Conference Talk: For a message from President Monson read "Closing Remarks," by Thomas S. Monson, Ensign, Nov 2009, 109-10.
Thought: I love you, my brothers and sisters. I pray for you. I would ask once again that you would remember me and all the General Authorities in your prayers. We are one with you in moving forward this marvelous work. I testify to you that we are all in this together and that every man, woman, and child has a part to play (Thomas S. Monson, "Closing Remarks," Ensign, Nov 2009, 109-10).
Song: "Master, the Tempest is Raging," Hymns, #105
"We had a chorister who taught us boys how to sing. If we responded properly, Sister Waters let us choose a favorite hymn to sing." Inevitably, the selection was: "Master, the Tempest is Raging." (Thomas S. Monson, "Peace, Be Still," Liahona, Nov 2002, 53-56.)
Scripture: Wherefore, as ye are agents, ye are on the Lord's errand; and whatever ye do according to the will of the Lord is the Lord's business (One of President Monson's favorite scriptures: Doctrine and Covenants 64:29).
Highlights from the Life of Thomas S. Monson:
- 1927: Born in Salt Lake City, Utah
- 1935: Baptized in Tabernacle on Temple Square in Salt Lake City
- 1948: Graduated from University of Utah
- 1948: Married Frances Johnson
- 1950: Became a bishop (age 22)
- 1959: Became Mission President of the Canadian Mission
- 1963: Became an apostle
- 1969: Became a member of the National Executive Board of Boy Scouts of America (still is a member)
- 1973: First book, Pathways to Perfection, published (has since published 10 others)
- 1985: Became a member of the First Presidency
- 2008: Became the President of the Church
- 2009: Dedicated the Oquirrh Mountain and Draper, Utah temples (has also dedicated 12 other temples around the world)
Hobbies: Raising pigeons and fishing
Occupation: Publishing and printing
Stories: I have many memories of my boyhood days. Anticipating Sunday dinner was one of them. Just as we children hovered at our so-called starvation level and sat anxiously at the table with the aroma of roast beef filling the room, Mother would say to me, "Tommy, before we eat, take this plate of food I've prepared down the street to Old Bob, and then hurry back."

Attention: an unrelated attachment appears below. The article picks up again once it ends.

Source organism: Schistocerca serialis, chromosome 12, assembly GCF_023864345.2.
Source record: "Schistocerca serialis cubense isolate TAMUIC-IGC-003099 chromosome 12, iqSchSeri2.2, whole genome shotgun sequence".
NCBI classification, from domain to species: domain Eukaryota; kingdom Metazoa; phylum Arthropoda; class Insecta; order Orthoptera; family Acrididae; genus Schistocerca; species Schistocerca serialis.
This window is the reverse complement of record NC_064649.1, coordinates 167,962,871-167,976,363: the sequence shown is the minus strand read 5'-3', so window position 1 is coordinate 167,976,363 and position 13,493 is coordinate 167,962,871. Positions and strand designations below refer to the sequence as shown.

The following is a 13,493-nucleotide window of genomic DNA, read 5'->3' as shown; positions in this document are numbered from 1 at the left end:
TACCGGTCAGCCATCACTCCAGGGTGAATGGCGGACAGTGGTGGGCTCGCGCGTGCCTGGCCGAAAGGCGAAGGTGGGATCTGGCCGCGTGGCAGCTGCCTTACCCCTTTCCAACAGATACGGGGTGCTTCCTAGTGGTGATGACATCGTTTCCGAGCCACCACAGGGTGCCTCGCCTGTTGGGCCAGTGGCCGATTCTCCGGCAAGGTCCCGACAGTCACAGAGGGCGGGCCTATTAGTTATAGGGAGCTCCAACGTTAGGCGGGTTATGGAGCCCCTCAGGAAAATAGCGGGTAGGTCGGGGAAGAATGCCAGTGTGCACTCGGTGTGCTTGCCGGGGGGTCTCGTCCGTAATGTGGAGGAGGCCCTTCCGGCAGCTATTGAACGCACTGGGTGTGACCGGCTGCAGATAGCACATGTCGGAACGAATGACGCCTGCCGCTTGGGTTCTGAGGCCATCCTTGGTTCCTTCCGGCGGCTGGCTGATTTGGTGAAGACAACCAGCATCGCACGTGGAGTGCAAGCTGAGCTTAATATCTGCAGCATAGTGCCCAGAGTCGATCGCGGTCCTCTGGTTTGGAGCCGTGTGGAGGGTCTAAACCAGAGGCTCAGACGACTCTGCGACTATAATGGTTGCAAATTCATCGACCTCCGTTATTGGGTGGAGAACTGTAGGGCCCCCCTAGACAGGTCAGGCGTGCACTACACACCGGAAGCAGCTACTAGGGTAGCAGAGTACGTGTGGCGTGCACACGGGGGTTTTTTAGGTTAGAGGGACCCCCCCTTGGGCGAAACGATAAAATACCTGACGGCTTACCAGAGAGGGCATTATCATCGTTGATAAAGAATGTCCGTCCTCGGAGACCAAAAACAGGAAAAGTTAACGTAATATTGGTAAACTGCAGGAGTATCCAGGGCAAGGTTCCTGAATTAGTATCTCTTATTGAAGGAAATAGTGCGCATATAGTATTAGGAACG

I could never understand why we couldn't first eat and later deliver his plate of food. I never questioned aloud but would run down to his house and then wait anxiously as Bob's aged feet brought him eventually to the door. Then I would hand him the plate of food. He would present to me the clean plate from the previous Sunday and offer me a dime as pay for my services. My answer was always the same: "I can't accept the money. My mother would tan my hide." He would then run his wrinkled hand through my blond hair and say, "My boy, you have a wonderful mother. Tell her thank you."
You know, I think I never did tell her. I sort of felt Mother didn’t need to be told. She seemed to sense his gratitude. I remember, too, that Sunday dinner always seemed to taste a bit better after I had returned from my errand (Thomas S. Monson, "The Joy of Service," New Era, Oct 2009, 2-6.).
When I was young, my friends and I often played ball in an alley behind our home. A woman named Mrs. Shinas rented a tiny house nearby, and she used to watch us play from her window. She rarely came out of her house, and when she did, she never smiled. We all thought that she was mean. She had a big dog, an English setter, and whenever one of our baseballs rolled in its direction -- which happened often—Mrs. Shinas would send the dog to fetch it. We wouldn't see the ball again. Soon we ran out of baseballs.
In those days, we didn't have lawn sprinklers, and so each day I watered our lawn by hand with a hose. One day as I stood there watering our little stretch of grass, I noticed that Mrs. Shinas's lawn looked a little shabby. It took only a few more minutes to water it, too, and soon I was watering her lawn each day.
When autumn came that year, one of my tasks was to clear our yard of leaves. I sprayed the ground with a hose, pushing the leaves into a pile with the force of the water. I decided to gather up the leaves on Mrs. Shinas's yard as well, and as I was doing this one day, she came to her door and beckoned for me to come inside. I turned off the hose and went into her house.
She invited me to sit in her living room, and she gave me a cookie and a glass of milk. As I sat there eating my cookie, she showed me her collection of little china dogs. I could tell that they were her most prized possession. Then she thanked me for taking care of her lawn. It was the first conversation I had ever had with her.
Mrs. Shinas then went into her kitchen and returned with a box. In it were all the baseballs that her dog had taken. She handed me the box, said thank you—and smiled! It was the first time I'd ever seen her smile.
I believe that love is shown by how you live, how you serve, and how you bless others. When we serve others, we are showing them that we love them, and we are also showing Jesus Christ that we love Him (Rebecca M. Taylor and Thomas S. Monson, "Friend to Friend," Friend, Oct 1996, 6.).
Activity: Find a seed and the fruit or vegetable it came from (or a picture of them). An apple seed would work well for this illustration. Also, prepare a piece of paper for each family member with the following written on it, but do not give it to them until later.
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